|Title:||Aesthetic experiences in tourism : tourists, residents, and destination aesthetic features|
Hong Kong Polytechnic University -- Dissertations
|Department:||School of Hotel and Tourism Management|
|Pages:||450 pages : color illustrations|
|Abstract:||The study aims 1) to identify and describe aesthetically pleasant, unpleasant, and borderline experiences; 2) to explore the effects of destination aesthetic qualities as associated with each type of tourism aesthetic experiences; 3) to explore similarities and differences of tourists and residents in terms of consuming aesthetics of the destination. Several gaps were observed in the existing literature, including a lack of conceptualization of a comprehensive typology of aesthetic experiences, a lack of knowledge about constituents of such experiences, a lack of knowledge on how destination aesthetic features are influential on creating aesthetic experiences, and a lack of research attention to residents as part of aesthetic experiences.|
The study adopted an exploratory mixed-method approach: a qualitative study (Phase I) to address the first objective of the study, followed by the quantitative component (Phase II) to address the second and third objectives of the study. In Phase I, Husserl's descriptive methodology is adopted. Then 114 detailed descriptions of tourism aesthetic experiences were collected by interviewing 28 tourists visiting Hong Kong. The data were analysed based on Giorgi's Descriptive Phenomenological Method in Psychology. The study empirically validated the conceptually developed typology of tourism aesthetic experiences. That is, the experiences of the beautiful, the sublime, the picturesque, the beaugly, the ugbeaful, and the ugly. Also, the study identified the phenomenological descriptions of the constituents of six different types of aesthetic experiences.
Following the findings from Phase I, in Phase II cross-sectional survey was adopted as the research method. A survey was developed using Perceived Destination Aesthetic Qualities scale.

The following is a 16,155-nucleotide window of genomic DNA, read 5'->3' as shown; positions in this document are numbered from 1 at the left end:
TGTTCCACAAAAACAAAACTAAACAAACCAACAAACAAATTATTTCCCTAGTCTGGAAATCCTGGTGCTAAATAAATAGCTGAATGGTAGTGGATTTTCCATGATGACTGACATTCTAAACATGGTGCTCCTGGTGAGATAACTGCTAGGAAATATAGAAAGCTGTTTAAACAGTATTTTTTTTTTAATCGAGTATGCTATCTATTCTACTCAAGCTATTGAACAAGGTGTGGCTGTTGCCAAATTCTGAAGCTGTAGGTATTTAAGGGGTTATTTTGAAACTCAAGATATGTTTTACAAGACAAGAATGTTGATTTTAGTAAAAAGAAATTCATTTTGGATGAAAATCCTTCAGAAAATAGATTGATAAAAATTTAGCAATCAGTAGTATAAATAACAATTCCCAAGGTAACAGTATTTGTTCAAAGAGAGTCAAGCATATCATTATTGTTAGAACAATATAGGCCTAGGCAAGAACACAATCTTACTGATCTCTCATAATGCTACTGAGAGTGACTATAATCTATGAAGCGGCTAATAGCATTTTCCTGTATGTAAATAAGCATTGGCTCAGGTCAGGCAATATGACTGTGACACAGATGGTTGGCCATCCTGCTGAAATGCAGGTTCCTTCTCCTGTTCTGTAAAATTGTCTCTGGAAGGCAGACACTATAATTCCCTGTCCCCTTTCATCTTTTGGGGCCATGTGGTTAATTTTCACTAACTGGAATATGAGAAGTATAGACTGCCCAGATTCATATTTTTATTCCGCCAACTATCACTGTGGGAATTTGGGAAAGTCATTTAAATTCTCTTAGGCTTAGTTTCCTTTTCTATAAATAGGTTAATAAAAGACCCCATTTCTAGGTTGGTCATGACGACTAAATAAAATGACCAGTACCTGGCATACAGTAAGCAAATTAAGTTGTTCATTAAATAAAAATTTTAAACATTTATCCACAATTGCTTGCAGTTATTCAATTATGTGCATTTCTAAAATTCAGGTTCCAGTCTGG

The surveys were conducted in Kish, Iran. Data were collected by recruiting 289 domestic tourists visiting Kish and 356 residents living in Kish. To analyse the data a series of multiple linear regression analyses were performed. The results showed among all aesthetic qualities (i.e., Locale characteristics, Scope, Upkeep, Accord, Perceived age, and Shape) only some qualities are influential on the frequency of occurrence of certain tourism aesthetic experiences and not with others. For example, Locale Characteristics (mostly referring to a setting – urban or nature) are influential on the frequency of occurrence of the experiences of the beautiful and the picturesque; Scope (or a sense of scale) to the frequency of the picturesque; and Shape to that of the sublime. However, the frequency of occurrence of aesthetically pleasant experiences is not affected by any aesthetic qualities of Upkeep (or a sense of being clean and well-maintained), Accord (or a sense of balance), and Perceived age.
Also, the results showed that when visiting a destination that obtains certain aesthetic qualities, only the frequency of occurrence of the experience of the ugly is affected by being a tourist vs resident. So, only the experience of the ugly occurs to tourists relatively more frequently. However, there is not such a discrepancy between tourists and residents when aesthetically pleasant experiences occur. Moreover, the results showed if tourists find a place with higher quality in terms of Upkeep -i.e., being clean and well-maintained- the experience of the picturesque tends to occur to them more frequently than residents.
The study is theoretically valuable in 1) expanding knowledge of tourism aesthetics, 2) initiating a new stream of research in tourism and hospitality regarding the developed typology of complex and diverse tourism aesthetic experiences, and 3) facilitating a greater level of awareness about the host-guest similarities in the occurrence of tourism aesthetically pleasant and discrepancies in the occurrence of aesthetically unpleasant experiences. Additionally, the study is, practically, insightful in 1) design thinking of destination management in terms of designing and maintaining destination sites in ways that are aesthetically pleasant for destination's consumers, 2) optimizing usage of limited resources from an aesthetics perspective, 3) avoiding being unfair with aesthetically prioritizing certain districts, and 4) devising strategies for reinforcing tourists' aesthetically pleasant experiences and minimizing aesthetically unpleasant experiences. Finally, the study outlined future directions for tourism aesthetic research.
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